Interesting Clinical Cases - A Case of cavernous hemangioma of vulva from Dr. Rajesh & Dr. Rakhi Gajbhiye (Nagpur)

Dr Rajesh Gajbhiye

Dr Rakhi Gajbhiye

Consultant gynecologists

Mauli Women’s Hospital,




A 21 years old girl came with swelling in vulva since 18 years. She was a case of bilateral vulval hemangioma. The swelling increases on standing and coughing and is reduced on lying down position. She was operated for right vulval hemangioma in 1990 at railway hospital. She was again operated for left vulval hemangioma in 1993.It was said to be cavernous hemangioma. She had a residual right hemangioma for which she was given injection of 3% Sodium tetradeacyl sulphate under short GA. this injection was repeated every six weeks for a year but there was no relief. In 1998 again she   was treated with local sclerosant injections fro one year but had no relief. She had undergone surgery for vesical calculus in January2008. CT scan report was vesical calculus with multiple phleboliths in pelvis. On local examination she had a swelling on right labia majora which on standing position was about 6x7 cm. It was reducible and soft on palpation. (Fig 1)

She was investigated and planned for excision of hemangioma. Her blood works were with in normal limits especially platelet count and coagulation profile was normal. Colour Doppler was done which showed no feeder vessel from large vessel and slow venous flow.  Her excision of hemangioma was done. There were cavernous spaces. Excision of spaces was done till the periosteum of pubic bone. At places feeder vessels were identified and hemostasis achieved. There were phelboliths scattered in that mass which were removed. Drain was kept and incision was closed for two days patient was fine but when the drain was being removed she had profuse bleeding. Immediately the pressure was given and three blood transfusions were given. Injectable Tranexamic acid was given round the clock. Subsequently the drain was removed. There was a wound gaping which responded to dressing. Patient is doing fine now but has mild swelling on left side.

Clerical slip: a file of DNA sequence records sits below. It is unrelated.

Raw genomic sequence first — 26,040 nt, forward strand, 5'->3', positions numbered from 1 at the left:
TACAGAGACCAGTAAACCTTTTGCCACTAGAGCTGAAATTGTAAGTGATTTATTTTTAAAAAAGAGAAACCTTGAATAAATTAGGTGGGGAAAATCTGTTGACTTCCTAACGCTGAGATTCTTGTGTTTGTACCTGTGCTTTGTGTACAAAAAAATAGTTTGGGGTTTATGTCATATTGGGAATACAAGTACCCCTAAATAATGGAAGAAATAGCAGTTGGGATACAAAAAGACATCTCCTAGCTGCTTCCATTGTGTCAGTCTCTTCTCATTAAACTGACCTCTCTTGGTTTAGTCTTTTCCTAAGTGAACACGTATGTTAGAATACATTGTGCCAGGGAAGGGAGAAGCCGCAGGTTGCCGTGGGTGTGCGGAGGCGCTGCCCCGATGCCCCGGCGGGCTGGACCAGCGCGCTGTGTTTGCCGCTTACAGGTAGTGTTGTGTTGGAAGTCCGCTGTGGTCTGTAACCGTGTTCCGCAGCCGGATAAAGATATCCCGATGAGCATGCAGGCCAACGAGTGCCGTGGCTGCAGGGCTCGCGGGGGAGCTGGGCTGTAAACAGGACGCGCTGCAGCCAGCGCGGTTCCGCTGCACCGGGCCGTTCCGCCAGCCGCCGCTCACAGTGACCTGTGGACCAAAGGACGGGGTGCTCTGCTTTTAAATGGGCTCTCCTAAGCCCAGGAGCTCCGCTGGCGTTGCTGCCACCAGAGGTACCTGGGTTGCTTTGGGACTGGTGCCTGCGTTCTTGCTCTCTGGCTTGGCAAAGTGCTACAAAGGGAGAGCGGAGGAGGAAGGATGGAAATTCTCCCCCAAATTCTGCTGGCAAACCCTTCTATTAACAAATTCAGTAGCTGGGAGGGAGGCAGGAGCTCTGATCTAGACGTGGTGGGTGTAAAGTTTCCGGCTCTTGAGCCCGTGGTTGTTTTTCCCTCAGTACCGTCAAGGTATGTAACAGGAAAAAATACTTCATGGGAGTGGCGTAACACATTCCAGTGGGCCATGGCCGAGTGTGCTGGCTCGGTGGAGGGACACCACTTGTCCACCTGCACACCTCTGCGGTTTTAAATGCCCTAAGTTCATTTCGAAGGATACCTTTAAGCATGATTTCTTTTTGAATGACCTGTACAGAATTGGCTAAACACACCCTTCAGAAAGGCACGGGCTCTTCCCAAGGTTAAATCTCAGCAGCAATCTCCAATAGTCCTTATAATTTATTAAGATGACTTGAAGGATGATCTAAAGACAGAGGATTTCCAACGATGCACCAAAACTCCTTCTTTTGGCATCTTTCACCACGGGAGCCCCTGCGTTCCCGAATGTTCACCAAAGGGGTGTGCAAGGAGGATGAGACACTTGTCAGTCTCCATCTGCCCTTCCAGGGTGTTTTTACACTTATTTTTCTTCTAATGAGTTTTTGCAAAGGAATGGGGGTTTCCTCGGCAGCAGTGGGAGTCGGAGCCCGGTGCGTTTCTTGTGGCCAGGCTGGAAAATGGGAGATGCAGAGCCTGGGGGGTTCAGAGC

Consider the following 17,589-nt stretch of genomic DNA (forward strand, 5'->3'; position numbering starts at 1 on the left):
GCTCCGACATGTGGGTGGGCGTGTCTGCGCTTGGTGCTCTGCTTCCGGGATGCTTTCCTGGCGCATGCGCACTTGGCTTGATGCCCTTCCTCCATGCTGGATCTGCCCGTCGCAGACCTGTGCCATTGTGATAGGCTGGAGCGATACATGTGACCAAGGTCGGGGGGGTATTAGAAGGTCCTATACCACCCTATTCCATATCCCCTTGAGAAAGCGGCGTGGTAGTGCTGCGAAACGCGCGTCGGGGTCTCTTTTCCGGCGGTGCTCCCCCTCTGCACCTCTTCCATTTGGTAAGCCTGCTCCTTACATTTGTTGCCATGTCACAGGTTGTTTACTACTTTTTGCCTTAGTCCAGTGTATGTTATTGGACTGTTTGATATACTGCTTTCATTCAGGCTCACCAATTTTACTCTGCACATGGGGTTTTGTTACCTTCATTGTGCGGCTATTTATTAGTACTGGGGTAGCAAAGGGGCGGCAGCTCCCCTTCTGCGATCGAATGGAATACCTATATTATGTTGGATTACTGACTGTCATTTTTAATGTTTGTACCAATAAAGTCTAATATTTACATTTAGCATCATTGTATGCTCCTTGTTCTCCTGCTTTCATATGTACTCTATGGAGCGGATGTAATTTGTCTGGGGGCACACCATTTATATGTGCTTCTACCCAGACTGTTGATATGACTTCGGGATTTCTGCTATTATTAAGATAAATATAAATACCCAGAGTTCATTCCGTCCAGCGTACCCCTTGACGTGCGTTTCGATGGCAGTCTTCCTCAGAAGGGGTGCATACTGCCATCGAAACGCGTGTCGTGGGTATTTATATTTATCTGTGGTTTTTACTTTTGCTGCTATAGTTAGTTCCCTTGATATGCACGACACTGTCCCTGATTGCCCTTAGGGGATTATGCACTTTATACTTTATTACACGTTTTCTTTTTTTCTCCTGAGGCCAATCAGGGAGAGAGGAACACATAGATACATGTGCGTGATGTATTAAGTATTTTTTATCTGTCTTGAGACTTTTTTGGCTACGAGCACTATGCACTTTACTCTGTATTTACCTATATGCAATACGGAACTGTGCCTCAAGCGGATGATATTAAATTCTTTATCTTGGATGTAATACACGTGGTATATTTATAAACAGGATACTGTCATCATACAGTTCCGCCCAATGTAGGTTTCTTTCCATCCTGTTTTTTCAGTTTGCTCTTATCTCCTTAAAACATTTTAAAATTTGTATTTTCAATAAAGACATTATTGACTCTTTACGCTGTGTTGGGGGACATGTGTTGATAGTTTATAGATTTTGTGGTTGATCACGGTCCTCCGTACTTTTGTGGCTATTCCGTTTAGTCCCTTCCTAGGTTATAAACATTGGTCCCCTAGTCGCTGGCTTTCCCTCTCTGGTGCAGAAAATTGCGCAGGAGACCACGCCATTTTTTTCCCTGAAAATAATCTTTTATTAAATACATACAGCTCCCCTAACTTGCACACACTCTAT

Fig 1: Cavernous Hemangioma


Kondi-Pafiti A et al in their clinicopathological study of nine cases found one capillary hemangioma of the endometrium, one capillary and one cavernous hemangioma of the cervix, six vulva lesions (one capillary, and one cavernous hemangioma and four angiokeratomas) and one hemangiosarcoma of the mons pubis. Gupta et el in their study of vascular tumors of female genital tract, found The vascular tumors occurred most commonly in ovary (six), followed by vulva (two), and one each in cervix and vagina. Clinical diagnoses ranged from cystadenoma in ovarian tumors to endocervical polyp in cervical tumor. Histologically, all were benign vascular neoplasms, ranging from hemangioma (five), lymphangioma (one), lymphangioma circumscriptum (one) to angiomatosis (two) and arteriovenous malformation (one). Klippel-Trenaunay-Weber syndrome is a sporadic genetic syndrome characterized by localized hemangiomas, venous varicosities, and asymmetric osseous hypertrophy of the ipsilateral extremities. Most commonly seen in association with hemangiomas, Kasabach-Merritt syndrome is defined by the presence of thrombocytopenia and a consumptive coagulopathy

Bava et al reported a case of a vulvar hemangioma complicated by life-threatening hemorrhage not responsive to corticosteroids therapy, which showed no signs of spontaneous involution. The therapeutic approach consisted of 3 steps of selective arterial embolization followed 5 months later by surgical excision and reconstruction of the vulva. Selective embolization rarely is used in the treatment of hemangiomas but may be required in cases of intractable bleeding, severe heart failure, large and poorly involuting hemangiomas, and as preparation for surgery

Vulvar venous malformations should be distinguished from vulvar varicosities, hematomas, soft-tissue neoplasms, and other vascular anomalies. Doppler ultrasound, MRI, and direct-injection venography are the most accurate diagnostic modalities.


1.    Kondi-Pafiti A, Kairi-Vassilatou E, Spanidou-Carvouni H, Kontogianni K, Dimopoulou K, Goula K. Vascular tumors of the female genital tract: a clinicopathological study of nine cases. Euro J Gynecol Oncol. 2003; 24(1):48-50.

2.    Bava GL, Dalmonte P, Oddone M, Rossi U., Life-threatening hemorrhage from a vulvar hemangioma., J Pediatric Surg. 2002 Apr;37(4):E6.

3.    Kasabach-Merritt coagulopathy complicating Klippel-Trenaunay-Weber syndrome in pregnancy. Obstet Gynecol. 1995 May;85(5 Pt 2):831

4.    Gupta R, Singh S, Nigam S, Khurana N Int J Gynecol Cancer. 2006 May-Jun;16(3):1195-200

5.    Neubert AG, Golden MA, Rose NC, Kasabach-Merritt coagulopathy complicating Klippel-Trenaunay-Weber syndrome in pregnancy. Obstet Gynecol. 1995 May;85(5 Pt 2):831-3




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